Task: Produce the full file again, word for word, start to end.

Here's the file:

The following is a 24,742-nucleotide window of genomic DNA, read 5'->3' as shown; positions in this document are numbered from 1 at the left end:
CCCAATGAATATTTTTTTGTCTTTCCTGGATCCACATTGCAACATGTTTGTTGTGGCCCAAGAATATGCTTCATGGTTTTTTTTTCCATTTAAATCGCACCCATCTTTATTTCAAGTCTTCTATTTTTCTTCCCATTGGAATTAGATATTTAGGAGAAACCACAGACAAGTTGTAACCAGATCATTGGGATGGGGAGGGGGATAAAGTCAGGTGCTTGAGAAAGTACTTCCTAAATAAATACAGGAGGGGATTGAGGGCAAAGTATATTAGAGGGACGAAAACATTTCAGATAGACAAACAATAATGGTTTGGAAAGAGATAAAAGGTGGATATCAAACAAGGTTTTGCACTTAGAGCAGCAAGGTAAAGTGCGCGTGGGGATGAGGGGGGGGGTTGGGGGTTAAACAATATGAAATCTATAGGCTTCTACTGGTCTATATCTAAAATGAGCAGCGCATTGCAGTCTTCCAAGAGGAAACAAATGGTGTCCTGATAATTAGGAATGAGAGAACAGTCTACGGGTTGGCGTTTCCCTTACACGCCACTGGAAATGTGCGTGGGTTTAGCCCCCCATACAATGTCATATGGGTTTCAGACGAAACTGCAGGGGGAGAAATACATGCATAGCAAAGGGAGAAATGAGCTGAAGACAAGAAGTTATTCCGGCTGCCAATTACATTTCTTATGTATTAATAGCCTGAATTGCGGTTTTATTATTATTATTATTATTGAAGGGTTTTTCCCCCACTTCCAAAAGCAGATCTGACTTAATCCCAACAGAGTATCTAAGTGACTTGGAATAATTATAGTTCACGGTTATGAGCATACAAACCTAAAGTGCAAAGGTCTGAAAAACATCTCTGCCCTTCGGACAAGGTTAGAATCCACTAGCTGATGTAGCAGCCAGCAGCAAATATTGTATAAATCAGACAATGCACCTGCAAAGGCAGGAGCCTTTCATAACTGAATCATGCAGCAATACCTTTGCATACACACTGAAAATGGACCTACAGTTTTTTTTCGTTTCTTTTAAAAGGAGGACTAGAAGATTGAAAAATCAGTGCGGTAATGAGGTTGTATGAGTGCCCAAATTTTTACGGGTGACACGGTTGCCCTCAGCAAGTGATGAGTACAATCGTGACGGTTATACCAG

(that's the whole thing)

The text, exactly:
The following is a 24,742-nucleotide window of genomic DNA, read 5'->3' as shown; positions in this document are numbered from 1 at the left end:
CCCAATGAATATTTTTTTGTCTTTCCTGGATCCACATTGCAACATGTTTGTTGTGGCCCAAGAATATGCTTCATGGTTTTTTTTTCCATTTAAATCGCACCCATCTTTATTTCAAGTCTTCTATTTTTCTTCCCATTGGAATTAGATATTTAGGAGAAACCACAGACAAGTTGTAACCAGATCATTGGGATGGGGAGGGGGATAAAGTCAGGTGCTTGAGAAAGTACTTCCTAAATAAATACAGGAGGGGATTGAGGGCAAAGTATATTAGAGGGACGAAAACATTTCAGATAGACAAACAATAATGGTTTGGAAAGAGATAAAAGGTGGATATCAAACAAGGTTTTGCACTTAGAGCAGCAAGGTAAAGTGCGCGTGGGGATGAGGGGGGGGGTTGGGGGTTAAACAATATGAAATCTATAGGCTTCTACTGGTCTATATCTAAAATGAGCAGCGCATTGCAGTCTTCCAAGAGGAAACAAATGGTGTCCTGATAATTAGGAATGAGAGAACAGTCTACGGGTTGGCGTTTCCCTTACACGCCACTGGAAATGTGCGTGGGTTTAGCCCCCCATACAATGTCATATGGGTTTCAGACGAAACTGCAGGGGGAGAAATACATGCATAGCAAAGGGAGAAATGAGCTGAAGACAAGAAGTTATTCCGGCTGCCAATTACATTTCTTATGTATTAATAGCCTGAATTGCGGTTTTATTATTATTATTATTATTGAAGGGTTTTTCCCCCACTTCCAAAAGCAGATCTGACTTAATCCCAACAGAGTATCTAAGTGACTTGGAATAATTATAGTTCACGGTTATGAGCATACAAACCTAAAGTGCAAAGGTCTGAAAAACATCTCTGCCCTTCGGACAAGGTTAGAATCCACTAGCTGATGTAGCAGCCAGCAGCAAATATTGTATAAATCAGACAATGCACCTGCAAAGGCAGGAGCCTTTCATAACTGAATCATGCAGCAATACCTTTGCATACACACTGAAAATGGACCTACAGTTTTTTTTCGTTTCTTTTAAAAGGAGGACTAGAAGATTGAAAAATCAGTGCGGTAATGAGGTTGTATGAGTGCCCAAATTTTTACGGGTGACACGGTTGCCCTCAGCAAGTGATGAGTACAATCGTGACGGTTATACCAG